I kept asking, “What’s this?” “How can I get this?” So eventually I just posted something on Twitter saying, “Look, can somebody tell me how I can get this game?”, because at this point I've discovered there's such a thing as a Discovery Tour, so I don't even have to be able to play the game, I can just walk around.

I can tell it looks amazing, and eventually Gemma just responds – we know each other from Twitter and various other things over the years – and she says, “I've got it, I could show you around if you like.”

At the same time, Kate and I were doing our own podcast together, which was a kind of virtual trip up the Nile from the perspective of historic travelers, Europeans mostly. So when Gemma had offered to show me around, Kate wanted to join in too.

Kate Sheppard: When Gemma responded, I just sort of virtually elbowed my way in, and we all sort of met, and Chris and I were just asking her to show us around all of these places.

Gemma Renshaw: I put it on my Twitch channel. I had never streamed before, but thankfully, I had some assistance from a kind friend of mine. I got it working on Twitch, and then I just streamed it for a bit so that they could see it, and then we could go and look at stuff together, and we sort of talked about things on Twitter. At that point, other people started to show interest.

At first, I just wanted to let Chris look at what he wanted to look at for his book. But there was enough interest from people that I thought, “Why don't we just do another one and invite everyone?” So we did it in September last year, and it wasn't quite the same format that we're doing “Playing in the Past” now.

How familiar were you with videogames before all of this?

CN: I had a Sega Master System II in the early ‘90s, but that was pretty much the last time I played a videogame, and I just thought this was not for me. I bought an Xbox in the middle of all of this because I was so taken with this whole idea, and I wasn't even sure if I would be able to work the controller, but I still thought, “I want to be able to explore this myself.” Once I'd run around a little bit, I just thought, “this is amazing.”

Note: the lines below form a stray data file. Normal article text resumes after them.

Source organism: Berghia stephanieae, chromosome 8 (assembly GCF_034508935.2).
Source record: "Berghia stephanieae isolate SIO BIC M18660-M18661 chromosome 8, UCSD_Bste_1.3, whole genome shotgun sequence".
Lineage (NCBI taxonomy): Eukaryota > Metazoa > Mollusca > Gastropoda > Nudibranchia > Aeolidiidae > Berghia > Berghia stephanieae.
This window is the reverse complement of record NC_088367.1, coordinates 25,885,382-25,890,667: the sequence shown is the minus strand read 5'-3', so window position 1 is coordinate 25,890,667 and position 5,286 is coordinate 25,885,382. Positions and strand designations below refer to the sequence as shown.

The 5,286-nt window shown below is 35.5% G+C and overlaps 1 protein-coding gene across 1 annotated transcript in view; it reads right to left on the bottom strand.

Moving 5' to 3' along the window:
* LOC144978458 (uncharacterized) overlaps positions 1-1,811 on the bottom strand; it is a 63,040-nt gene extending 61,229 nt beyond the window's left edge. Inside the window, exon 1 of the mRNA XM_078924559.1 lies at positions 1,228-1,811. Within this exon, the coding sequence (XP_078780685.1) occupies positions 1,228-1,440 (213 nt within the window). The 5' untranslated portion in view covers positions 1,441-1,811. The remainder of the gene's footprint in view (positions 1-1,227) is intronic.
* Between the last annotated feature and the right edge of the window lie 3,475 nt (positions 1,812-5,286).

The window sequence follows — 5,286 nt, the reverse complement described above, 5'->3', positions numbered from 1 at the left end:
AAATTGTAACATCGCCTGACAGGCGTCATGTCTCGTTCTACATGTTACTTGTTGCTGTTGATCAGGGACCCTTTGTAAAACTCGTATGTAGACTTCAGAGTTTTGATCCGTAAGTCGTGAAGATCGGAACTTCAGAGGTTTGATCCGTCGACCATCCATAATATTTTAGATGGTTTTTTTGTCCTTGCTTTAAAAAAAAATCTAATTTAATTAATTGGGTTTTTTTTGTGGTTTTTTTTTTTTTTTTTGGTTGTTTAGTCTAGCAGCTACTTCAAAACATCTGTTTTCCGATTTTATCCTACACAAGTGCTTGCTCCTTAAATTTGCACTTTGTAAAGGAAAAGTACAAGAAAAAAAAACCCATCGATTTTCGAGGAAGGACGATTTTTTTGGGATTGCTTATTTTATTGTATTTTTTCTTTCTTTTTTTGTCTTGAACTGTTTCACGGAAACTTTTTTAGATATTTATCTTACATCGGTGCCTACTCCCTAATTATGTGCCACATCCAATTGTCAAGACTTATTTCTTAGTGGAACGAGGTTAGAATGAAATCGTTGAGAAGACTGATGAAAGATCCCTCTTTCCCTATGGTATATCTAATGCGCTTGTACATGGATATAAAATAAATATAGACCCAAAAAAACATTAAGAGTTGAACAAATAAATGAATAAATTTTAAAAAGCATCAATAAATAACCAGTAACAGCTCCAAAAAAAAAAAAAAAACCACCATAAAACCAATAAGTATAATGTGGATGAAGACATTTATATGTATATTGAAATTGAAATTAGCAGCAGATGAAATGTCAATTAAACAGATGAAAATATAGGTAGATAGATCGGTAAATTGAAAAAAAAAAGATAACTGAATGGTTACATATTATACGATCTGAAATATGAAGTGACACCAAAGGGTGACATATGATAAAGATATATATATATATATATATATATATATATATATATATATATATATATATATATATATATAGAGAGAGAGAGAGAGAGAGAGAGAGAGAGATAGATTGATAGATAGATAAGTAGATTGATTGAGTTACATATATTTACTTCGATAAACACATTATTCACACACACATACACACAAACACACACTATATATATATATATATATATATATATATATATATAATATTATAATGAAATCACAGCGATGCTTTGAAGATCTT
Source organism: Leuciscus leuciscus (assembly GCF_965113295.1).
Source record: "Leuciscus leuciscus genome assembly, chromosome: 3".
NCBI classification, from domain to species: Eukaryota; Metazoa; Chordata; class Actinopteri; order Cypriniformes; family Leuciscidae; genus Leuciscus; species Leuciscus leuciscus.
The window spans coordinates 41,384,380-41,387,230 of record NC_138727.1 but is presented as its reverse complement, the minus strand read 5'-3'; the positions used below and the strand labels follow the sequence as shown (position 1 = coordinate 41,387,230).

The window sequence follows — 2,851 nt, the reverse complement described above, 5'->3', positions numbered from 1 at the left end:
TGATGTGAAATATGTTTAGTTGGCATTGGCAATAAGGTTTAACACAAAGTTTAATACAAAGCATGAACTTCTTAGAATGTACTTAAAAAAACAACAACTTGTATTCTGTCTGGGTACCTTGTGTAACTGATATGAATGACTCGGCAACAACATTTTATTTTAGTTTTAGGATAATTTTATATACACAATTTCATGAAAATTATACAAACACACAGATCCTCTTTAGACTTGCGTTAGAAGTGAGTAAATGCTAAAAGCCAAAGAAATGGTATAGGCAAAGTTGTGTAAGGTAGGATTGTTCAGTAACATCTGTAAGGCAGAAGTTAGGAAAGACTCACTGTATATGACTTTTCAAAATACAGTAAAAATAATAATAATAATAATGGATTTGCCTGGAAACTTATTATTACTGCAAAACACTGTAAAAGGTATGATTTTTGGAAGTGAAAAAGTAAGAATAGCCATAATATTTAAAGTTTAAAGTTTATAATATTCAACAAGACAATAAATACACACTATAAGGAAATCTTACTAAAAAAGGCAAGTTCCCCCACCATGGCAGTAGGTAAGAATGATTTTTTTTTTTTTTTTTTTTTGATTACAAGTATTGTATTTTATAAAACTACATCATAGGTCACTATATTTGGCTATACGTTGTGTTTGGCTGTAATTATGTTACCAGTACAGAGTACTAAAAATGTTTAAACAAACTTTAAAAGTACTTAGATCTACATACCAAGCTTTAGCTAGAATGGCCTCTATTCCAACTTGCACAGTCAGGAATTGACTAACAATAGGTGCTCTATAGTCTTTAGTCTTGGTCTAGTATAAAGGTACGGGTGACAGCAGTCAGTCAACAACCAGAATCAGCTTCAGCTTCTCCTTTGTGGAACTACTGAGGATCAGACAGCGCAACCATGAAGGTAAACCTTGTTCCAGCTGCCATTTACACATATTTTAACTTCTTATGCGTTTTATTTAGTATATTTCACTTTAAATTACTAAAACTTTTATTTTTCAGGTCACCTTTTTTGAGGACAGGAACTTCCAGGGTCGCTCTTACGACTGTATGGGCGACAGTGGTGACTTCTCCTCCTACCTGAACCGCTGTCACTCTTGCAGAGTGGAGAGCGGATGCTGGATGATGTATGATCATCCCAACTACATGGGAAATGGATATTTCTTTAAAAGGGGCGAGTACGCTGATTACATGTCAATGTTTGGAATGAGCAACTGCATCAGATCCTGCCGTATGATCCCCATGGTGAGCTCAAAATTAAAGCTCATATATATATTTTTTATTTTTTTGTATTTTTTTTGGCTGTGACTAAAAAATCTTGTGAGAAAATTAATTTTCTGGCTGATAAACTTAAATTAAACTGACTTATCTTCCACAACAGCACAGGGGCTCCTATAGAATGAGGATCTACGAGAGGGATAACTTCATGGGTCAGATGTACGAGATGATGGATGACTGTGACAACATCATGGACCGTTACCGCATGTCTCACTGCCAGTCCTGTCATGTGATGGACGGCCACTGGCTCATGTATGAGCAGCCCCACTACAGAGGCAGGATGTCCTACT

[UN] [News] Why Three Egyptologists Are Teaching History Through Assassin’s Creed Origins - PITP1 4

At what point did you decide to make this a formal series?

GR: After we did the September run, we decided that we would apply to Southampton University to see if they would give us any funding. And they did! That’s when we called it “Playing in the Past” and really ironed out the idea. Funding means that we can pay other experts to come and be a part of it.

In archaeology, we try to get people to imagine what monuments were like when they don’t exist anymore, but a lot of people can’t do that. Same for things that exist only as ideas or beliefs. Having the opportunity to do things like go into the underworld and show people an interpretation is really useful.

On one of my streams, I had a long conversation with someone in chat, and one of the things they said was, “I had no idea that academics liked games.” And I said, “Some of them might not, but some do, and there’s no reason why we can’t connect the two things.” We’ve proven that it can work, and work well.